Qvale was significant in the development of the sport in Northern California. He was instrumental in organizing the MG Car Club race at Concord in 1949, plus the first Pebble and later, the Golden Gate Park events in San Francisco. A native of Norway, he was born in 1919. In 1929, he immigrated to the U.S., lived through the Depression and became a Navy pilot when WWII came along. Kjell started in the car business with a Jeep dealership in 1946. Later that year, he took a ride in an MG. After a ten-minute spin, he was enthralled. After selling the Jeep dealership, he formed British Motor Car Distributors, LTD in San Francisco and became the Northern California MG distributor. After adding Morris, Riley and Jaguar cars during the fifties, The Qvale Automotive Group became dominant in the Northern California car business.

Race Chairman Kjell Qvale and Starter Al Torres. (Photo: Qvale Collection)
Race Chairman Kjell Qvale and Starter Al Torres. (Photo: Qvale Collection)

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Show Comments (10)

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  1. Great nostalgic article – thanks for keeping the memories alive! I wonder what some of these folks think of the 2013 version of “sports car racing” since it is all so serious now?

  2. @Chuck, my dad raced at those races and while todays racing is very serious and money driven, he absolutely loves it and doesn’t miss a race in TV. He doesn’t compare the two though, apples to oranges as far as the the big picture. But out on the track, it’s apples to apples for the driving, which he loves.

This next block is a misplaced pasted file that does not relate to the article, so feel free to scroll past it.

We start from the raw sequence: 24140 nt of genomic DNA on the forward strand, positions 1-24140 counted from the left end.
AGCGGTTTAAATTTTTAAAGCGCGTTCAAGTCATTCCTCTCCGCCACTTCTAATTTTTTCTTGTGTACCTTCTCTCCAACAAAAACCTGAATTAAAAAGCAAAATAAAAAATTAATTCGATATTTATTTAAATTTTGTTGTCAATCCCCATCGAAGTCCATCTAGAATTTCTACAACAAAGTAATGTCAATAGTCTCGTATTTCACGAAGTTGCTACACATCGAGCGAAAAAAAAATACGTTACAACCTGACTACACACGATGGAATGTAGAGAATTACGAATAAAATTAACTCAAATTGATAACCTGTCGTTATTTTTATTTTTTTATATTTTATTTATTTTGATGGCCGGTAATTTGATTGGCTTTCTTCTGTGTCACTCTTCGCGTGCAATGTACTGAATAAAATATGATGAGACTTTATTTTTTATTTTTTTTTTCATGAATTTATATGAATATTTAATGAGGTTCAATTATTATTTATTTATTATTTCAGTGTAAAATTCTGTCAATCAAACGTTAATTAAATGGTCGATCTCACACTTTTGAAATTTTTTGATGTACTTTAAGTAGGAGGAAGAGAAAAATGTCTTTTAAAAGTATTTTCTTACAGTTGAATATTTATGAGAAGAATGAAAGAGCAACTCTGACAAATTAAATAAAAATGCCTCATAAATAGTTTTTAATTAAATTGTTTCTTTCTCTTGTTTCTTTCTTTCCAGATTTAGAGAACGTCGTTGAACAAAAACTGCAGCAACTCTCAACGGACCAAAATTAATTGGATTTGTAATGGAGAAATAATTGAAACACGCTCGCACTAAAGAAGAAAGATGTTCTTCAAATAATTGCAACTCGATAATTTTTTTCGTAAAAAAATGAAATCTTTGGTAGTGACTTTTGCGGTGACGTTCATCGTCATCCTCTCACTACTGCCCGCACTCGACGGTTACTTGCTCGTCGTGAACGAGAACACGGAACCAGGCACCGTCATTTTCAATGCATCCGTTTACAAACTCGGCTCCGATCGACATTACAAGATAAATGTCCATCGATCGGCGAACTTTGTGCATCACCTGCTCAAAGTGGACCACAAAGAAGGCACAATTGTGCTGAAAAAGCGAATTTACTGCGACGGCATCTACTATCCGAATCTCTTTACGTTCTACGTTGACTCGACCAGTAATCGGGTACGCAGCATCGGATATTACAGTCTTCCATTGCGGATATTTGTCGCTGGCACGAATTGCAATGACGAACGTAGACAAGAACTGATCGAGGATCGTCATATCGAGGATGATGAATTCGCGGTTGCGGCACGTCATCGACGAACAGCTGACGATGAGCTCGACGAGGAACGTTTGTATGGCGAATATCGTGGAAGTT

He also has movies from those “good ole days” that are a true treasure.

    1. Thanks, Scott, that’s good to hear your dad enjoys today’s action – it stays in your blood I guess. Today’s “track days” or “DEs” are very close in spirit to the 50s races in that many of us still drive our cars to and hopefully from the track and enjoy the camaraderie and friendships as much as the driving challenges. Then it was the Jag 120 and now it is the Vipers or ZR1s that blow your doors off, but we love being there!

  3. Great story Art. You probably know this, but If anyone follows your directions for a drive around the old track, they’ll be doing a slightly abbreviated version. Though much of the original road racing course is remarkably intact, there have been changes to a few of the roads, and to the names of some roads, around the upper parts of the old course. The 1950 race would have gone straight ahead on Drake Road at present-day Stevenson Road, then made the sweeping right onto what is now Forest Lake Road, before coming down the hill to the hairpin right, back onto Portola. Unfortunately, you can’t drive this stretch between Stevenson and Forest Lake anymore. Also, I’m not sure what award Mr. Qvale is presenting in the photo, but it’s certainly not the main event trophy in 1950. The 1950 Pebble Beach trophy was something like 3 feet tall, and was presented to Phil Hill by Mrs. Bjarne Qvale while he sat in the black XK120 just after the race.

  4. Nice article Art, thanks for the memories. A friend recently passed away leaving the Bill Kerrigan MGTC from the 1950 race and several extremely low mileage MGs. Any reference material you can recommend would be appreciated by the family and myself.